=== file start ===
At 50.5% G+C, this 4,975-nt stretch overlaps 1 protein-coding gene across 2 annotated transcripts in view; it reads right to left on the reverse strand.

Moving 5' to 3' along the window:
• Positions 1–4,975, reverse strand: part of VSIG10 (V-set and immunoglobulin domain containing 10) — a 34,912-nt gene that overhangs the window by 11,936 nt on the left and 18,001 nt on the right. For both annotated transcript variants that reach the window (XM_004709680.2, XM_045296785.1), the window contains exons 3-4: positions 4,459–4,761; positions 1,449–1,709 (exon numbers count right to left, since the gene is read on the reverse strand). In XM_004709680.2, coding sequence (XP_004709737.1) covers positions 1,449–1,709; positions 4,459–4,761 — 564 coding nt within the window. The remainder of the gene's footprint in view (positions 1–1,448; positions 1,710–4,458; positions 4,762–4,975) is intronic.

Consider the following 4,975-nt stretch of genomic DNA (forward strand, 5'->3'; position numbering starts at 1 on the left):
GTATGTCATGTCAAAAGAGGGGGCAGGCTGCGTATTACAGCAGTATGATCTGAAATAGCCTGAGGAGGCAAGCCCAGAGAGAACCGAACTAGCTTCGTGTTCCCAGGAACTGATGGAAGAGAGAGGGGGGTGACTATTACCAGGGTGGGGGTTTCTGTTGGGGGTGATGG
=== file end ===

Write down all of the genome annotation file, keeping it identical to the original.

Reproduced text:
At 50.5% G+C, this 4,975-nt stretch overlaps 1 protein-coding gene across 2 annotated transcripts in view; it reads right to left on the reverse strand.

Moving 5' to 3' along the window:
• Positions 1–4,975, reverse strand: part of VSIG10 (V-set and immunoglobulin domain containing 10) — a 34,912-nt gene that overhangs the window by 11,936 nt on the left and 18,001 nt on the right. For both annotated transcript variants that reach the window (XM_004709680.2, XM_045296785.1), the window contains exons 3-4: positions 4,459–4,761; positions 1,449–1,709 (exon numbers count right to left, since the gene is read on the reverse strand). In XM_004709680.2, coding sequence (XP_004709737.1) covers positions 1,449–1,709; positions 4,459–4,761 — 564 coding nt within the window. The remainder of the gene's footprint in view (positions 1–1,448; positions 1,710–4,458; positions 4,762–4,975) is intronic.

Consider the following 4,975-nt stretch of genomic DNA (forward strand, 5'->3'; position numbering starts at 1 on the left):
GTATGTCATGTCAAAAGAGGGGGCAGGCTGCGTATTACAGCAGTATGATCTGAAATAGCCTGAGGAGGCAAGCCCAGAGAGAACCGAACTAGCTTCGTGTTCCCAGGAACTGATGGAAGAGAGAGGGGGGTGACTATTACCAGGGTGGGGGTTTCTGTTGGGGGTGATGG